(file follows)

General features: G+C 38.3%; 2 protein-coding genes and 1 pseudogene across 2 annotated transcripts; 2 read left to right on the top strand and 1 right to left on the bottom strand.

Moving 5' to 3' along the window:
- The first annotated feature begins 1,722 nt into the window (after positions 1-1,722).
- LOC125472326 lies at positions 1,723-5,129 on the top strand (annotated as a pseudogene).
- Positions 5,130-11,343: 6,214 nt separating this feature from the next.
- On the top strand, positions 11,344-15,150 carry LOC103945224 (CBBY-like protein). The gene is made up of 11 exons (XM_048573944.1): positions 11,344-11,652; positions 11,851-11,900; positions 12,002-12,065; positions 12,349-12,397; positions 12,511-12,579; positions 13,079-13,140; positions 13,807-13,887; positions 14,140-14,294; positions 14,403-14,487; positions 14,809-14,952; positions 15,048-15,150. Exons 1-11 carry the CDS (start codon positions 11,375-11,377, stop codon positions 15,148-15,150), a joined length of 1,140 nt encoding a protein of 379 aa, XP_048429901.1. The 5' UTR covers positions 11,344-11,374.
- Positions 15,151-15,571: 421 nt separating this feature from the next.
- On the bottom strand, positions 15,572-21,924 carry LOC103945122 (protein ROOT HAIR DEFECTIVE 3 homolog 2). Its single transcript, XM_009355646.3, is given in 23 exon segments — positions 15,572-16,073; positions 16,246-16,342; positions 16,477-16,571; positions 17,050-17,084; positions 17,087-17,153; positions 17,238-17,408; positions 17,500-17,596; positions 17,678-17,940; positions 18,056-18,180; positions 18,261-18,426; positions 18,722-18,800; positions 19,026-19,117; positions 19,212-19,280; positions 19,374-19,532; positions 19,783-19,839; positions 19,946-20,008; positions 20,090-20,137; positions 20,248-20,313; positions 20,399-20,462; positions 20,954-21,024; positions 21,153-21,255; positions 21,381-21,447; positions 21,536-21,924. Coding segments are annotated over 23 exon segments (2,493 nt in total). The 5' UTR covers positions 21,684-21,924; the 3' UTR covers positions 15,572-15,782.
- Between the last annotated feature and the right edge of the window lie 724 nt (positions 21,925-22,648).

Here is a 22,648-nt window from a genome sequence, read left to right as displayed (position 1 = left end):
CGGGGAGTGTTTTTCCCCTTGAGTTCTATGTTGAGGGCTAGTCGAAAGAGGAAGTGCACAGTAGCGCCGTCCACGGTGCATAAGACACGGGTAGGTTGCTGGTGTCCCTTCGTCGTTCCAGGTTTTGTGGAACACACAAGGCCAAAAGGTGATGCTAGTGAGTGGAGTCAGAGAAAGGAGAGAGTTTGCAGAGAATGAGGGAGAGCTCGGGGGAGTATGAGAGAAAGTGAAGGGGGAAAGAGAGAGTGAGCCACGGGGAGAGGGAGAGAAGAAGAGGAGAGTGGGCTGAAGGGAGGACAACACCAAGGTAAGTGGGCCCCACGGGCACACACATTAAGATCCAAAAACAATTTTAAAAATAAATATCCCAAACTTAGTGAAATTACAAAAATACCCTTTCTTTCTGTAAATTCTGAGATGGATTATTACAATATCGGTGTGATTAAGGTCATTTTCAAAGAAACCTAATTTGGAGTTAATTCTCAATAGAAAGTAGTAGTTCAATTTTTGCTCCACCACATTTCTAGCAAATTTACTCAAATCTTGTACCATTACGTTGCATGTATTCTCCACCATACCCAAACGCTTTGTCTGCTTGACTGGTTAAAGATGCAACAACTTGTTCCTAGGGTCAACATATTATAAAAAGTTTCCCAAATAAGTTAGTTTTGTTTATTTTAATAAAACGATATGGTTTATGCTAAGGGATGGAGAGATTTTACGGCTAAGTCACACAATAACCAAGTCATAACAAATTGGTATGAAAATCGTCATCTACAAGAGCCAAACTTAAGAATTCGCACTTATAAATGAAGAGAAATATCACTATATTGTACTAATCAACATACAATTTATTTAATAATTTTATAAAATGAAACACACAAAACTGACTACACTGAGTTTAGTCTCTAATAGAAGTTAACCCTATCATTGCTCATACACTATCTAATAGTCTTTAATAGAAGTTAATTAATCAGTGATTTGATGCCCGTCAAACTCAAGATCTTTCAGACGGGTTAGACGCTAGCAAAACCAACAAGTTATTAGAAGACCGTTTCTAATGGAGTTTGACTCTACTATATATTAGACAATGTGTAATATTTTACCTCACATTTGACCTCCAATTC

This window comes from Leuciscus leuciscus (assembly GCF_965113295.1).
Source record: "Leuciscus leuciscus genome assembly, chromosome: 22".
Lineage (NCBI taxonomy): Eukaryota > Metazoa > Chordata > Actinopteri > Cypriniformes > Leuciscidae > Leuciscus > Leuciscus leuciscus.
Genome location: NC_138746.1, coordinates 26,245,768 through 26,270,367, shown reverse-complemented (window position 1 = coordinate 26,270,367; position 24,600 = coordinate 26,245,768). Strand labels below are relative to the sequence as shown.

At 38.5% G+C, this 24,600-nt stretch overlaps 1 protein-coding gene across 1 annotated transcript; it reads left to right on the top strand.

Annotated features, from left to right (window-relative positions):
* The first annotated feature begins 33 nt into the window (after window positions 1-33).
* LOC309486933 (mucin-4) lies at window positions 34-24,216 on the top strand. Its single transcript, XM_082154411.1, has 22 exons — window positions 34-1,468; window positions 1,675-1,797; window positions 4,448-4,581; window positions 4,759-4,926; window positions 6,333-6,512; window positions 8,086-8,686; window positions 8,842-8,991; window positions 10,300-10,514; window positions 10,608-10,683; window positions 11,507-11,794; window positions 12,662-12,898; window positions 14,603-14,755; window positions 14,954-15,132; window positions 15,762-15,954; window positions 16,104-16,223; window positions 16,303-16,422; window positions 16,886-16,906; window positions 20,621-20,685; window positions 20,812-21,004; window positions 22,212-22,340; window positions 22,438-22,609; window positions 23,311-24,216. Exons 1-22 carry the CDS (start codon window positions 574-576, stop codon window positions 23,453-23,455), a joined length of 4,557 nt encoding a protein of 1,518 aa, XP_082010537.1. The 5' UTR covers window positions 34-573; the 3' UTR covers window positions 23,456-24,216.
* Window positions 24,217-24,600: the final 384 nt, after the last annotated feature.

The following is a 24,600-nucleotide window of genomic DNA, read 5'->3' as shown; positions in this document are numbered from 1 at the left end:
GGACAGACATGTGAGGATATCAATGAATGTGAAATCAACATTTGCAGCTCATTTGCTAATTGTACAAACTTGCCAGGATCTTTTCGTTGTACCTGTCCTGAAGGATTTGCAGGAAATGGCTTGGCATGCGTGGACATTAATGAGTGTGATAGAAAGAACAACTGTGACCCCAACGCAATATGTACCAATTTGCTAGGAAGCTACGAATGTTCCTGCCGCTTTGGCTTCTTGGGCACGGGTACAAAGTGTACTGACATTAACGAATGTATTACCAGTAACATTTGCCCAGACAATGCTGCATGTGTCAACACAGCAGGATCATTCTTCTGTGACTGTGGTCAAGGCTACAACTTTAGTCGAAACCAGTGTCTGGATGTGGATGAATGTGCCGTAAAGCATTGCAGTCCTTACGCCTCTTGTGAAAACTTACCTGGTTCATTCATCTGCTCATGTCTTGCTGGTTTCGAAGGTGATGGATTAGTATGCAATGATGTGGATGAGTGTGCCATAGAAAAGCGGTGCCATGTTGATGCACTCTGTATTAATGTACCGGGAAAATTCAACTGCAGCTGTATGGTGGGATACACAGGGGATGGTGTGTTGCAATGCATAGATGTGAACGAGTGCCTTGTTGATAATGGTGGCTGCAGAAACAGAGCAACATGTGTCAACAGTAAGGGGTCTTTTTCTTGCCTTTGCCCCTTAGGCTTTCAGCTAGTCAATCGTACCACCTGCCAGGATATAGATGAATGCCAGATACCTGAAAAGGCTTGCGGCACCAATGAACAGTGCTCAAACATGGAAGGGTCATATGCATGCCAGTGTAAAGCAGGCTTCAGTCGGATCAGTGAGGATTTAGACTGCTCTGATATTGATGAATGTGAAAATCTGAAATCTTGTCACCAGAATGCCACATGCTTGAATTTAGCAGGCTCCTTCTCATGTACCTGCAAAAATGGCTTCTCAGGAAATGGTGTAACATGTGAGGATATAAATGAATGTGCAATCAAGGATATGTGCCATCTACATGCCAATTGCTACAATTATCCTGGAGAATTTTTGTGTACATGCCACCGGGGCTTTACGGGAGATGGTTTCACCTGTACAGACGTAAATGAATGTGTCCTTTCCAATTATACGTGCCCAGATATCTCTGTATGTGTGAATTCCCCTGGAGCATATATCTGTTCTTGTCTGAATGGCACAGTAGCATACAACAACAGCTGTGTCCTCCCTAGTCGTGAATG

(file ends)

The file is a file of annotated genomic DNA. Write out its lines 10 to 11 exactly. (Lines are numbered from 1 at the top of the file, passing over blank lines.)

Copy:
Here is a 22,648-nt window from a genome sequence, read left to right as displayed (position 1 = left end):
CGGGGAGTGTTTTTCCCCTTGAGTTCTATGTTGAGGGCTAGTCGAAAGAGGAAGTGCACAGTAGCGCCGTCCACGGTGCATAAGACACGGGTAGGTTGCTGGTGTCCCTTCGTCGTTCCAGGTTTTGTGGAACACACAAGGCCAAAAGGTGATGCTAGTGAGTGGAGTCAGAGAAAGGAGAGAGTTTGCAGAGAATGAGGGAGAGCTCGGGGGAGTATGAGAGAAAGTGAAGGGGGAAAGAGAGAGTGAGCCACGGGGAGAGGGAGAGAAGAAGAGGAGAGTGGGCTGAAGGGAGGACAACACCAAGGTAAGTGGGCCCCACGGGCACACACATTAAGATCCAAAAACAATTTTAAAAATAAATATCCCAAACTTAGTGAAATTACAAAAATACCCTTTCTTTCTGTAAATTCTGAGATGGATTATTACAATATCGGTGTGATTAAGGTCATTTTCAAAGAAACCTAATTTGGAGTTAATTCTCAATAGAAAGTAGTAGTTCAATTTTTGCTCCACCACATTTCTAGCAAATTTACTCAAATCTTGTACCATTACGTTGCATGTATTCTCCACCATACCCAAACGCTTTGTCTGCTTGACTGGTTAAAGATGCAACAACTTGTTCCTAGGGTCAACATATTATAAAAAGTTTCCCAAATAAGTTAGTTTTGTTTATTTTAATAAAACGATATGGTTTATGCTAAGGGATGGAGAGATTTTACGGCTAAGTCACACAATAACCAAGTCATAACAAATTGGTATGAAAATCGTCATCTACAAGAGCCAAACTTAAGAATTCGCACTTATAAATGAAGAGAAATATCACTATATTGTACTAATCAACATACAATTTATTTAATAATTTTATAAAATGAAACACACAAAACTGACTACACTGAGTTTAGTCTCTAATAGAAGTTAACCCTATCATTGCTCATACACTATCTAATAGTCTTTAATAGAAGTTAATTAATCAGTGATTTGATGCCCGTCAAACTCAAGATCTTTCAGACGGGTTAGACGCTAGCAAAACCAACAAGTTATTAGAAGACCGTTTCTAATGGAGTTTGACTCTACTATATATTAGACAATGTGTAATATTTTACCTCACATTTGACCTCCAATTC